However, I am forever grateful to the older generation who encouraged my interests at such a young age. Please let me honor some of them here:
Mr. Harrison.
He was a member of the Pioneer Valley Steamers in Southwick, MA. He also ran "Davis Store" in Wrentham, my hometown. Davis' had a few copies of "Model Railroader" on sale, and somehow one was slipped into my bag whenever I stopped in for ice cream. Mr. Harrison took me to the Pioneer Valley Steamers several times, which I never forgot.

Howard Topham.
A former railroader turned newspaper reporter, Mr. Topham had a large collection of books, films, and railroad ephemera – especially Boston-area traction. When his health started to fail, he made me an offer I could not refuse – show up at his apartment with my bicycle and he would let me have as much as I could safely carry home. I made dozens of round trips with my basket jammed full of magazines, books, etc. Years later, I donated much of this to the WW&F for our archives, or trade/sale for other museum needs.

Adolf Arnold.
Mr. Arnold had a toy train museum in Middleboro, MA. My dad brought me there several times during its construction so that I could help out. Dad worked 2nd and 3rd shift, so he would sleep in the car while I swept floors. Mr. Arnold was always patient with my questions and ideas.

Howie Gunnison.
Dad worked with Mr. Gunnison at Walpole State Prison – both as steam boiler engineers. Mr. Gunnison also lived in Wrentham and had a collection of switch stands proudly displayed on the top of a hill in his front yard. He was also a regular engineer at Edaville, and one day gave me the run of the park as his "nephew." Between that, and other visits, I somehow managed to ride in the cab of all 4 of the Maine steamers around the bogs. I had no idea how special that would be in later years.

Mr. Gunnison obviously loved the Maine two-footers and moved away soon after he retired; his switch stands disappeared. Dad told me that he moved somewhere in Maine – and was somehow involved with some trains up there. He died not long after. It was not until many years later that I learned that Mr. Gunnison was an early member of the WW&F, and his collection ended up as ours. Even though the south switch at Alna Center is a PITA to move, I pray for Howie every time I throw it – for I know he would be proud of its resurrection from a hilltop in Wrentham to be back into service.

Alvin "Mac" and Helen McClintock.
But no one invested in me like "Mac" and his wife, Helen.

Summer vacation is dreadfully boring to a pre-teen. Not old enough for a job, and not anything to do. I spent many summer mornings with Mac, and learned more than just about model trains.

Mac's property had a big barn and one day they were having a Yard Sale. Mac and his wife lived in an in-law apartment in the barn, their son and his family lived in the adjacent house. At the Yard Sale, I wandered into the barn to discover an elderly man selling a wide variety of Lionel, Marx, and American Flyer trains. After an hour of talking, Mac instructed his son to "take the boy to see the collection." His son was hesitant to let such a young visitor into his home, but Mac insisted that I knew what I was talking about and could be trusted.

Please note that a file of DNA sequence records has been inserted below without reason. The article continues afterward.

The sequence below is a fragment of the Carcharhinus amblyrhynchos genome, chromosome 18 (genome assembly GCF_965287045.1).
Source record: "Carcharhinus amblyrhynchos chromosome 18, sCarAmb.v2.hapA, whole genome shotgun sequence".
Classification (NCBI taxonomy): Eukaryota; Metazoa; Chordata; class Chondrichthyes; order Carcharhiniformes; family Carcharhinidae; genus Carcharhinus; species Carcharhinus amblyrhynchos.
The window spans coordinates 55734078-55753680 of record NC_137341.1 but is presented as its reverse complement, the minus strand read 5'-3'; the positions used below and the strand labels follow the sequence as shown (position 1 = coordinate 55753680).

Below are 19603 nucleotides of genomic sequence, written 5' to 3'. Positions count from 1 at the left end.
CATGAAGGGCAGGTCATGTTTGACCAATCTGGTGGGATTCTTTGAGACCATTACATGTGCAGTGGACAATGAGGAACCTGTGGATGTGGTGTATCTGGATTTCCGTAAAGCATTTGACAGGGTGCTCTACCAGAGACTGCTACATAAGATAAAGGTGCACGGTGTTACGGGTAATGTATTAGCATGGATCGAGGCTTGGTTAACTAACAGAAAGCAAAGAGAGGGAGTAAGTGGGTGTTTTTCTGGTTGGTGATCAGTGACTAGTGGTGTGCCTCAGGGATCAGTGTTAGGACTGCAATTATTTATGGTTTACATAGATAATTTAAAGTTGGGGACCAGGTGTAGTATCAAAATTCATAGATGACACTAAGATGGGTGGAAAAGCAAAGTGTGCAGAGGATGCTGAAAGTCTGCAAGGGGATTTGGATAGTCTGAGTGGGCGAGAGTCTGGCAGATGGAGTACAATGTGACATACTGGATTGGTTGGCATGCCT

I had never seen such a display.

Walls covered with Lionel, Marx, Flyer. O gauge, S Gauge, even some HO. Matchbox cars too. And a small layout under construction.

Mac told me to call him any time to visit. A lifelong friendship was born.

For the rest of the summer, and for many more summers to come, I would call over to let them know I was coming, then pedal my bike as quick as I could to get there. Mac was already in his basement workshop, tinkering away at something. He'd send me to fetch boxes in storage. A common trip was to send me to the Liquor store nearby to pick up boxes. He wanted a specific kind so that they would stack evenly. Then he would cut them to size and put the trains away in them.

At lunch, I would help him up the stairs. This was a major undertaking as he had injured his legs as a young man in a motorcycle accident. Helen would have lunch ready for him. I would usually head home, not wanting to wear out my welcome, but sometimes Helen would fix me a grilled cheese.

Mac "adopted" me so that I could attend the swap meets for the Train Collectors Association. The rules stated that only children of members could attend. They broke them for me, and no one cared. Oh the treasures I would find when not helping man his table.

Mac's health started to fail and he could no longer navigate the stairs to the basement workshop. So, I became his legs, fetching boxes from the basement, then putting them away. But it was the time we shared talking that helped shape me from an enthusiastic boy into a polite young man.

In college we still kept in touch when I would come home, but my visits were not as frequent. One day I got the phone call that Helen had died. Mac was heartbroken to lose his companion of more than 50 years. Mac's legs would not permit him to attend the wake, funeral, or burial – so his son asked if I would sit with him during that time. We talked of life and death, and he reminded me that if we truly believe in God and Heaven, death is not a sad event. While we morn, we remain hopeful.